Oh man! Did I just get called a prostitute? Well that made me kind of sad. I took time out from my whoring ways to order some seeds online, since I'm surrounded by the new life of spring and wanted to create shiny new things, despite being as whorrific as I am.

So far I have ordered the following seeds:
  • Lemongrass


  • Kaffir lime


  • Fragrant sweet pea


  • Plumeria (we had a giant tree of this Back Home and I never appeciated it)


  • Organic tomato


  • Organic corn, normal and rainbow


  • Organic sweet pepper


  • Organic cucumber


  • Organic green beans
Being doubly condemned by my own religion and the Greek Orthodox Church, I'm going to create my own little Garden of Eden right here on Earth. So na!

Wednesday, March 19, 2008

Reducing Rubbish

The strikes in Athens show no sign of letting up. In fact, they seem to be getting worse. I am more concerned with the building mountains of rubbish than the power cuts and have been taking measures to reduce the amount I throw out that will sit festering in the sun.

Athens accommodation consists almost exclusively of apartments. There is not much of a garden culture in this city. However, most apartment blocks do have access to a patch of land in their vicinity which is supposed to pass as a garden.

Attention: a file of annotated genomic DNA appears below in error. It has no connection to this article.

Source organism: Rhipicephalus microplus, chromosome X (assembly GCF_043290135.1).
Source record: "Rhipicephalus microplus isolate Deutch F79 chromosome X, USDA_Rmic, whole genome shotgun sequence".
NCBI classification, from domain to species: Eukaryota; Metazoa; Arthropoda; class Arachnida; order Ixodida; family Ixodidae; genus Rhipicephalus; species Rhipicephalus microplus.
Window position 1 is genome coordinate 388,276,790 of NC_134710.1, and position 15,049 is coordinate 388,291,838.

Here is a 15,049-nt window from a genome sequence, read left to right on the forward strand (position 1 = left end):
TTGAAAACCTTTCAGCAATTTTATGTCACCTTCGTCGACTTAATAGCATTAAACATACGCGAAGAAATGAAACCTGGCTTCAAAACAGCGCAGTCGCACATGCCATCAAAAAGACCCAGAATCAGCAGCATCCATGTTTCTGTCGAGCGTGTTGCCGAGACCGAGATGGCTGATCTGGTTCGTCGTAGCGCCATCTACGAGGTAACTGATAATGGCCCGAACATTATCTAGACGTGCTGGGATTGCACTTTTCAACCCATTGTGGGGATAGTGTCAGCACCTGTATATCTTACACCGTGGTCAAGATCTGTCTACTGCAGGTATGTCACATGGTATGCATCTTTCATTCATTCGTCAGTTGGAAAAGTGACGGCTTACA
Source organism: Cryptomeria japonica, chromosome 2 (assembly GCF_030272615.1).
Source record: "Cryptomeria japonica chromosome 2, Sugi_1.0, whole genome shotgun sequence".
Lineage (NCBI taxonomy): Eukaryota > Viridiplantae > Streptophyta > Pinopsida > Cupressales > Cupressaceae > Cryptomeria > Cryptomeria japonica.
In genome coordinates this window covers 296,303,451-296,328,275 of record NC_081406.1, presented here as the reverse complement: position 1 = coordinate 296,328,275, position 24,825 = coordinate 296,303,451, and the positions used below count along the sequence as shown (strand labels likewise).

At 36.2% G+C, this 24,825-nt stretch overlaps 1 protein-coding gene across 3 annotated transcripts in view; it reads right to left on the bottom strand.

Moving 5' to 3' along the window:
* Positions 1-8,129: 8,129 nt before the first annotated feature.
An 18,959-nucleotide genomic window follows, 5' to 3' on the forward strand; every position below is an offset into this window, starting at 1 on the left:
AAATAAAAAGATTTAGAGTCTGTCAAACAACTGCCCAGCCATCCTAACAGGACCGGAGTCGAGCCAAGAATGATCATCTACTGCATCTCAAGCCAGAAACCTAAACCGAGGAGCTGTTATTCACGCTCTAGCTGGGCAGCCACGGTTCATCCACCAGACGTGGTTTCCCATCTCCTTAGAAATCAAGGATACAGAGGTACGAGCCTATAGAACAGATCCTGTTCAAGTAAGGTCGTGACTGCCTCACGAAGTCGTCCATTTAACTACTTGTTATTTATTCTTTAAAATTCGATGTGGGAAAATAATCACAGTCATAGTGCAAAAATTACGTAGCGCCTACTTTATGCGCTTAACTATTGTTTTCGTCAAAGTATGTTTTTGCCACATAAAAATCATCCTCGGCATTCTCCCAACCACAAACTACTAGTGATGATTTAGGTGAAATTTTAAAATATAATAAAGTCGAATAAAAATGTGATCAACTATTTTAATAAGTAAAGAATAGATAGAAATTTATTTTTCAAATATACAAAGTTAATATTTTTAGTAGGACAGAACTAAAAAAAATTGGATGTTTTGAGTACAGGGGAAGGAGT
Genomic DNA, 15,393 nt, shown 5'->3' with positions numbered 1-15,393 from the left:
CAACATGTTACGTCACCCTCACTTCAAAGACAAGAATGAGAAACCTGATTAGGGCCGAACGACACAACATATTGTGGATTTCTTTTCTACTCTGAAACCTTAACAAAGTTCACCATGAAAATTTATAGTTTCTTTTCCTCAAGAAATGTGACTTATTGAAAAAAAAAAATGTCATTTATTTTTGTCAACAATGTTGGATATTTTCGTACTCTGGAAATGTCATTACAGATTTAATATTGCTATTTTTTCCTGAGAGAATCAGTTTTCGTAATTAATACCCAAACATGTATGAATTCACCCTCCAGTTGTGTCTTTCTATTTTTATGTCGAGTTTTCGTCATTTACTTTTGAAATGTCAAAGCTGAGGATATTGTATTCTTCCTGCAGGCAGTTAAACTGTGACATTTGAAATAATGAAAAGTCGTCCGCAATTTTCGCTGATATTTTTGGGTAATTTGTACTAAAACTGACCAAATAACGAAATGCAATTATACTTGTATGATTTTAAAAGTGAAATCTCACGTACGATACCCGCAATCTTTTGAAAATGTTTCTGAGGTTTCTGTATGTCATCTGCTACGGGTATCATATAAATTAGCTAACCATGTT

If you too have access to a piece of garden that you are allowed to use, keep a plastic container on your kitchen work top and save up all the organic waste you can. This means potato peels, orange skins, banana skins, onion peels, bland leftovers like boiled potato or rice etc. Dig a hole in the ground and bury this waste. It's fantastic for nourishing the soil and will help towards reducing the amount you throw out. Tea leaves and coffee grounds are supposed to be very good for roses, so save those up and sprinkle them around the base of your rose trees.

Things like oily waste, chicken skins, sugary, or salty food will still need to be thrown out as they will harm your soil rather than help it.

If you bury your organic waste and separate your recycling, the amount of actual garbage that gets thrown out is not all that much.

**This tip comes to you approved by my grandmother and Mr Zeus's authentic Greek yiayia.**

Monday, March 17, 2008

Athens: Dark and Smelly




As my life in Athens continues, I am struck more and more by the similarities between this place and the Home Country. It's sort of comforting. When the powercuts are hitting after work hours I enjoy them. At least they're striking in the spring instead of the summer.

In the Home Country, it wasn't strikes that caused the cuts, it was that there generally never was enough power to go around in the summer. And so the power would go for hours, sometimes days on end. In Athens I am impressed by the vast array of decorative candles we have accumulated which are being put to good use. In the Home Country, we somehow never managed to plan ahead and usually ended up with one solitary stump of a candle.

Those who could afford it had petrol powered electricity generators to deal with the problem, but my parents never thought it necessary to invest in one. I guess sweating it out in that heat with a banana leaf fan for heat relief was character building - the power cuts in Athens are a walk in the park in comparison.